similarly addicted to Ginsberg LP

Mike Hennessey's blog, "A Crash Course in Counter-Intelligence", riffs off PoemTalk #4 helpfully:

I look forward to each new PoemTalk for the sharp insights of its panelists..., but this is the first episode that covers both a poet and a poem with which I’m intimately familiar...

For me, the most salient aspect of the program was hearing Charles Bernstein discuss the great sway that Ginsberg’s Songs of Innocence and Experience album had over him as a Harvard undergrad — in part because I had a similar experience during my college years. Somehow, I’d managed to come across a 50%-off coupon to Borders and scurried out to the local strip mall as quickly as possible to purchase a (suddenly affordable) copy of Ginsberg’s 4-disc box set, Holy Soul Jelly Roll: Poems and Songs, 1949-1993, which I then listened to intensely over the next few years. I remember being stranded in Cleveland over the summer of 1999, during which time my discman and sleeve of cds were one of the few defenses I had against monotony and a quickly-dissolving romantic relationship — and one of my favorite things to listen to was disc 3 of the Ginsberg collection, which was largely comprised of selections from the Blake album.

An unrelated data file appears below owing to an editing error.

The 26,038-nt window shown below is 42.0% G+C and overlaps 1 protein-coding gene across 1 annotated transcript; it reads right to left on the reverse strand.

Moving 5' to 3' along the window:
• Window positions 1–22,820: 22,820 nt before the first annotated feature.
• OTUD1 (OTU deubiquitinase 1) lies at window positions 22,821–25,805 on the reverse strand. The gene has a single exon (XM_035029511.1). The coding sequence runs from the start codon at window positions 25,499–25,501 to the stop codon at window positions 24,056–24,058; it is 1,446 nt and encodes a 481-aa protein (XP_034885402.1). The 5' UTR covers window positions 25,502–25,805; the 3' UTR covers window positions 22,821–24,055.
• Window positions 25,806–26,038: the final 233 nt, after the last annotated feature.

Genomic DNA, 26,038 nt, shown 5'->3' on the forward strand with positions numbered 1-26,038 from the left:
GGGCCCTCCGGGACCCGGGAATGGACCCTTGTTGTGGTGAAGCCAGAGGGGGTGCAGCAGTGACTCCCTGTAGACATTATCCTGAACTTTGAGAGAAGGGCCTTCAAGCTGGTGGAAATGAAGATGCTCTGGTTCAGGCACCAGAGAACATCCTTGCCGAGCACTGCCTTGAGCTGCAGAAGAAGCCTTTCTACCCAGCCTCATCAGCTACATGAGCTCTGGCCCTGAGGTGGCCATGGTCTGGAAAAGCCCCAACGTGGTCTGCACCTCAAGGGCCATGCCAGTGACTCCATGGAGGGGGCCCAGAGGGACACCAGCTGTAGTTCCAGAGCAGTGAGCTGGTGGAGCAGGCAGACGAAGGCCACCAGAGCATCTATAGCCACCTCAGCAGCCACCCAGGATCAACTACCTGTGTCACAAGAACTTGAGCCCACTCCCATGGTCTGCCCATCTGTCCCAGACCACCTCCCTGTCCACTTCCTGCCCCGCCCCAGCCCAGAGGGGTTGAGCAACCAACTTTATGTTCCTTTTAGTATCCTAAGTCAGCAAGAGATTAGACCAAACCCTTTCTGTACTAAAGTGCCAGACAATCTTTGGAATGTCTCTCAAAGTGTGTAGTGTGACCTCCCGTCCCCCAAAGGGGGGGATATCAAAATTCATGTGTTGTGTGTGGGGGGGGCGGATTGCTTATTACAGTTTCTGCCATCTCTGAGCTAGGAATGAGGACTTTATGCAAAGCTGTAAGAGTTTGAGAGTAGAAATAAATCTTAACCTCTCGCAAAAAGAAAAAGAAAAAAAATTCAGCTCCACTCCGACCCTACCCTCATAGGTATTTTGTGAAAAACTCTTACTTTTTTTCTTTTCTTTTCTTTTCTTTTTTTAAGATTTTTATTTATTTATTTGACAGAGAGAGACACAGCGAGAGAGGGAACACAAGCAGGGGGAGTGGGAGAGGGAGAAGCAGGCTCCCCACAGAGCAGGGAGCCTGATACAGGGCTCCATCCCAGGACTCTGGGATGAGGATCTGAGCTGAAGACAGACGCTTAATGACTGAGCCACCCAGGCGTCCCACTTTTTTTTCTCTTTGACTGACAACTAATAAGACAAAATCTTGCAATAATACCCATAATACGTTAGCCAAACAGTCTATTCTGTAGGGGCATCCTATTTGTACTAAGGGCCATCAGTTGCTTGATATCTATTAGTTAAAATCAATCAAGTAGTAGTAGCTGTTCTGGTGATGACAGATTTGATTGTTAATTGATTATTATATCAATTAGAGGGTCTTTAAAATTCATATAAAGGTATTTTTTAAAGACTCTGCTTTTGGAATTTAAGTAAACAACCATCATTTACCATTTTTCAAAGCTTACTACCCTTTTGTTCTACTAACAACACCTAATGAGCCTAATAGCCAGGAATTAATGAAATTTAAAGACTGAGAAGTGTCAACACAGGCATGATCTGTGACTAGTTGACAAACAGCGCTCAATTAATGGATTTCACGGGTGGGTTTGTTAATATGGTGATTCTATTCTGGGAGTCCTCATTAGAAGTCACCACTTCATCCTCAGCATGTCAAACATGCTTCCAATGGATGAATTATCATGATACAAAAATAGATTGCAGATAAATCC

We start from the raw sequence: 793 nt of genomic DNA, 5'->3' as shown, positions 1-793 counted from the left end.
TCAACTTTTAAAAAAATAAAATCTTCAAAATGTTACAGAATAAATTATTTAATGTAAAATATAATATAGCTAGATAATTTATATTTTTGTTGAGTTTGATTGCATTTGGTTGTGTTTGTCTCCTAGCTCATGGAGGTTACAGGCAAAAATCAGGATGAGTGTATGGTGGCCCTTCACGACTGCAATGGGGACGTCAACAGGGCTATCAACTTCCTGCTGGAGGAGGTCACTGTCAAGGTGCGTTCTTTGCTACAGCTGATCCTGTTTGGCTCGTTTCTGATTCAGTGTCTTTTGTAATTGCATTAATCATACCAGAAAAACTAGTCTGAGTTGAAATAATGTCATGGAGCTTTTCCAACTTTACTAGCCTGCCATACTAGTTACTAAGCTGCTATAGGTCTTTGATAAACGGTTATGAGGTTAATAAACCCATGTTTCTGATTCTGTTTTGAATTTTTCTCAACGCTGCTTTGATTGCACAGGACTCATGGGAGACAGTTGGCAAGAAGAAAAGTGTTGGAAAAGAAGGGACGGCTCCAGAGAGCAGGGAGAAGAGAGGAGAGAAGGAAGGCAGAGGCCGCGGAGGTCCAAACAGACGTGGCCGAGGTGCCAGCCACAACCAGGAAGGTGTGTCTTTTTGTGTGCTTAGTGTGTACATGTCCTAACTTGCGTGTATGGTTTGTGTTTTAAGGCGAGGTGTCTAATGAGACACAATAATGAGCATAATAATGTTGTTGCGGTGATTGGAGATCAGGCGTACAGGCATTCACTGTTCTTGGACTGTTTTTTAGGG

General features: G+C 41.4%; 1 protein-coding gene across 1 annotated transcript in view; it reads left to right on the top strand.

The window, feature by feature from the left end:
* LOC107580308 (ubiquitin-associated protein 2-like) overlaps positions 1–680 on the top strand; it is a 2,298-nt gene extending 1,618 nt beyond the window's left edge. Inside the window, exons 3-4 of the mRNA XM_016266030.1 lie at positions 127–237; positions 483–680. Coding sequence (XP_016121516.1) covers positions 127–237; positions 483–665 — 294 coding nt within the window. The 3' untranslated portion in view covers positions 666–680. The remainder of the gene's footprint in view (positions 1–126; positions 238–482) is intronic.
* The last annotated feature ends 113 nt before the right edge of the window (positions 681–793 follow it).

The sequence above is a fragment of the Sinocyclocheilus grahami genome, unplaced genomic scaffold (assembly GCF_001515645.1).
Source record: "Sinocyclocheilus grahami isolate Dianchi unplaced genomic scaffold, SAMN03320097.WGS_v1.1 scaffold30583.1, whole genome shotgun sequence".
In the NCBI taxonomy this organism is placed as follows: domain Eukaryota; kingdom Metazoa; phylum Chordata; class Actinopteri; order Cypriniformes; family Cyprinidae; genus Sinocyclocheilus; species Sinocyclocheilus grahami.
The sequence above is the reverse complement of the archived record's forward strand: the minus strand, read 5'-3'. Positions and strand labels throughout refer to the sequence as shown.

Why the Blake tracks in particular? First, while I was well-acquainted with Ginsberg’s major poems (in fact, by this point, the spine was nearly broken on my big red Ginsberg collected from little slips of paper marking my favorite poems), they tend to run long, and it requires a considerable amount of attention to absorb, say, a thirty-minute recording of “Howl,” let alone the hour-plus rendition of “Kaddish,” especially when doing data entry or photocopying medical records (so much for quality control). The Blake songs, on the other hand, were like perfect little pop ditties — radio-ready, catchy and always surprising. This is largely due to the impressive roster of musicians, including well-known jazz figures Don Cherry (who plays a half-dozen instruments including harpsichord and wooden flute), Bob Dorough (best known as the musical director for Schoolhouse Rock) and Elvin Jones (John Coltrane’s scattershot drummer), who manage to create a fantastic amalgam of free-jazz, funereal drone, folk and Bach to accompany the songs. While some of Ginsberg’s later musical experiments fall flat (the calypsos, blues songs and pop-punk numbers occupying disc 4 of the box set), these songs are timeless and ever-engaging.

For more of this blog entry, go here.

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